The judgment of the trial court dismissing this case for lack of subject matter jurisdiction is reversed
and the cause remanded for trial on the merits.
Footnote 1 Wayne Gent, Jim Deller , Gerald Rowden, Kenneth Schoen, Ken Leonard and Hal D. Jones
are members of the Kaufman County Commissioner's Court, and, along with Kaufman County, Texas,
are collectively referred to as the “County” .
Footnote 2 Inasmuch as the sole issue decided by the trial court was whether it had subject matter
jurisdiction, we recite only those facts necessary to the jurisdictional inquiry.
Footnote 3 Kaufman County's statutory county court (i.e., its County Court at Law) was not created until
January, 1995. Tex. Gov't Code Ann. §§ 25.1311, 25.1312 (Vernon Supp. 2008). Therefore, the
constitutional county court had original subject matter jurisdiction of the WD Guardianship. Tex. Prob.
Code Ann. §§ 4, 5, 605, 606 (Vernon 2003 & Supp. 2008).
Footnote 4 The Texas Constitution prohibits any judge from sitting in any case “wherein the judge may
be interested, or where either of the parties may be connected with the judge either by affinity or
consanguity within such a degree as may be prescribed by law....” Tex. Const. art. V, §11. After recusing
herself, the county court judge “granted” a motion to transfer the WD Guardianship to the district court.
No party to the present appeal claims her attempted transfer after her recusal was valid.
Footnote 5 In his deposition, Judge Ashworth testified that before he agreed to the appointment, he
talked to Judge Darst who told him “it was a fight or dispute among the children ... [a]s to the estate of
Wallace Darst and kind of who, quote, had him under control and that sort of thing.” Judge Ashworth
also testified about the circumstances surrounding his appointment: “I had a conversation with some
lawyers who were involved in this case in conjunction with whether or not I would accept to do it,” and
“the lawyers were involved came up to see me and said 'Judge Darst is going to recuse herself.' They
had a couple of options, one of which was there is some procedure to get a visiting probate judge ... It is
a particular requirement that just the probate courts follow. Or they could assign it to me and they came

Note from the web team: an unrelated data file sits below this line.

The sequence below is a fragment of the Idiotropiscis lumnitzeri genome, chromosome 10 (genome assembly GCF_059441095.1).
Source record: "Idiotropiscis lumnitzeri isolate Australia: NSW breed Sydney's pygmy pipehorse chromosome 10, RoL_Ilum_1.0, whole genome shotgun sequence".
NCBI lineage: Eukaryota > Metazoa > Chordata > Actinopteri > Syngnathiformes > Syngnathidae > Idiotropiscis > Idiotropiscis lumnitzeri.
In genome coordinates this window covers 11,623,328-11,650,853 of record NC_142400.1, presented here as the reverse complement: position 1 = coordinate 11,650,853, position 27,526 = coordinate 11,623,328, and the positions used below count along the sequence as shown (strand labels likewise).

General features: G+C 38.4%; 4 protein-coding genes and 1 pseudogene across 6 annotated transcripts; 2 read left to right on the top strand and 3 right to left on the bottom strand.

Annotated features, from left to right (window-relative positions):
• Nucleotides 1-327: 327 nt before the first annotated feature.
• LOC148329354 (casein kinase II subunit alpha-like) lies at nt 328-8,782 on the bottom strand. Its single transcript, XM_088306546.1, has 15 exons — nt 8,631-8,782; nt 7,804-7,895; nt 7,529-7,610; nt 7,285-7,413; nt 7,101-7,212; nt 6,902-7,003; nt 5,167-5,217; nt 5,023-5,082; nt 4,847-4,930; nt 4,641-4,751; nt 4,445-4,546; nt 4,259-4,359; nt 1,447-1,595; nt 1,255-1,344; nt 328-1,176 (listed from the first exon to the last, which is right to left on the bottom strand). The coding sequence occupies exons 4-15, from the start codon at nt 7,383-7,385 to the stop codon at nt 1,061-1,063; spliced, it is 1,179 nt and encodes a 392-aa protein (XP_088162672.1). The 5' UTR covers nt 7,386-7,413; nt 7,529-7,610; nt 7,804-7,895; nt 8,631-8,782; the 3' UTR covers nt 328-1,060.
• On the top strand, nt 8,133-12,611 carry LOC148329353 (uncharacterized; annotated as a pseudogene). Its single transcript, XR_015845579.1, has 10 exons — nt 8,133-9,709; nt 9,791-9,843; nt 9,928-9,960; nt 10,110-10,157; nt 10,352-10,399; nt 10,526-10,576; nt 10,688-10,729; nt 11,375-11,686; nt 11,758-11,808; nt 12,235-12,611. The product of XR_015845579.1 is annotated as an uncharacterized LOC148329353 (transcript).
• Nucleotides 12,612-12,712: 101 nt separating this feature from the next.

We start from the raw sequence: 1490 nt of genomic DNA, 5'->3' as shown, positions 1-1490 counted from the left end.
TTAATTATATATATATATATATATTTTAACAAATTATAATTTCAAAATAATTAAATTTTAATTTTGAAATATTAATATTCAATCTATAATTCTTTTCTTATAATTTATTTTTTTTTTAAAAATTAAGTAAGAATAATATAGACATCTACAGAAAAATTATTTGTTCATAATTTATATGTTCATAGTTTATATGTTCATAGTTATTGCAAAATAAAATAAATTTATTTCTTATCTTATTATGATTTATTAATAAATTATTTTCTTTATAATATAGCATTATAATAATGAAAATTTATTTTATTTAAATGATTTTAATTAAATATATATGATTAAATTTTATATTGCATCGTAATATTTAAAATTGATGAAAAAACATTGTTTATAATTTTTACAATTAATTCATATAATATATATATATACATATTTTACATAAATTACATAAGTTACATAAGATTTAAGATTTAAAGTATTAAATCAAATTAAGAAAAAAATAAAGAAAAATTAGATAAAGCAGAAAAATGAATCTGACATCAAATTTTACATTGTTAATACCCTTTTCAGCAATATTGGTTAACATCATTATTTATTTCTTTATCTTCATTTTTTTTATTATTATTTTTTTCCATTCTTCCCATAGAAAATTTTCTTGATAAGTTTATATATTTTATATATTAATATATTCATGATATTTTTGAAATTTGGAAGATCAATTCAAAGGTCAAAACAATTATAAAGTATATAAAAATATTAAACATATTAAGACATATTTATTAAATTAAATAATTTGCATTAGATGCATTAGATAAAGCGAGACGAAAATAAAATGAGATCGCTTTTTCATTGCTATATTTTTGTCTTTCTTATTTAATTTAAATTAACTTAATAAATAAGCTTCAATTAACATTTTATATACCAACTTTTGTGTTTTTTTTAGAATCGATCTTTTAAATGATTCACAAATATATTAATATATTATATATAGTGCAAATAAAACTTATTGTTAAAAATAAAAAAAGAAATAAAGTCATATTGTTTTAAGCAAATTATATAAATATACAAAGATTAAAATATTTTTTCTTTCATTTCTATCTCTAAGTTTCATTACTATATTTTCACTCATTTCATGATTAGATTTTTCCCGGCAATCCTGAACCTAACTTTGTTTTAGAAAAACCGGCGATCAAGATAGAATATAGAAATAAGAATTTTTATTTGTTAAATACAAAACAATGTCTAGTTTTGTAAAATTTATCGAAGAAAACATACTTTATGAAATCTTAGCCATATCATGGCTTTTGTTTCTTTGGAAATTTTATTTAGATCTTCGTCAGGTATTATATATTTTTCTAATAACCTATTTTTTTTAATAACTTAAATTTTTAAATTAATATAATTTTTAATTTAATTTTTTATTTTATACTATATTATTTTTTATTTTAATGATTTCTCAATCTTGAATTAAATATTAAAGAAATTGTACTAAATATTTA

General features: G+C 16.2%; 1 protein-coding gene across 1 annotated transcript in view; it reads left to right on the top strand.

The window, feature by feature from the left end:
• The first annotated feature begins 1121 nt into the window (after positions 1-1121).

to visit to see whether or not I would agree to do it. And I accepted that.”
Footnote 6 After it was determined WD's estate was insolvent, the Guardian initiated the present case
against Kaufman County under Texas Probate Code Section 669. Tex. Prob. Code Ann. § 669 (Vernon
Footnote 7 The parties seek to raise issues relating to the merits of the Guardian's claims in the present
suit. However, since the only determination of the trial court is that it does not have subject matter
jurisdiction, we decline to address the parties' other issues, including the validity of the trial court's
“alternative ruling” granting the County summary judgment and a take-nothing judgment on the ground
of lack of subject matter jurisdiction. During oral argument, the County's lawyer was asked: “If we happen
to find that the order, the motion, the transfer was not void, what does that do to your case?” The
County's attorney conceded “it reverses it.”
Footnote 8 The County argues that without a written order there cannot be a valid selection of a
substitute judge. This argument directly contradicts this Court's decision in European Crossroads'
Shopping Ctr., Ltd. v. Criswell, 910 S.W.2d 45, 51 (Tex.App .-Dallas 1995, writ denied) (“Exchange or
transfer does not require a formal order”.). See also, Pinnacle Gas Treating Co., Inc. v. Read, 160 S.W.
3d 564, 566 (Tex. 2005); In re Houston Lighting & Power Co., 976 S.W.2d 671, 673 (Tex. 1998).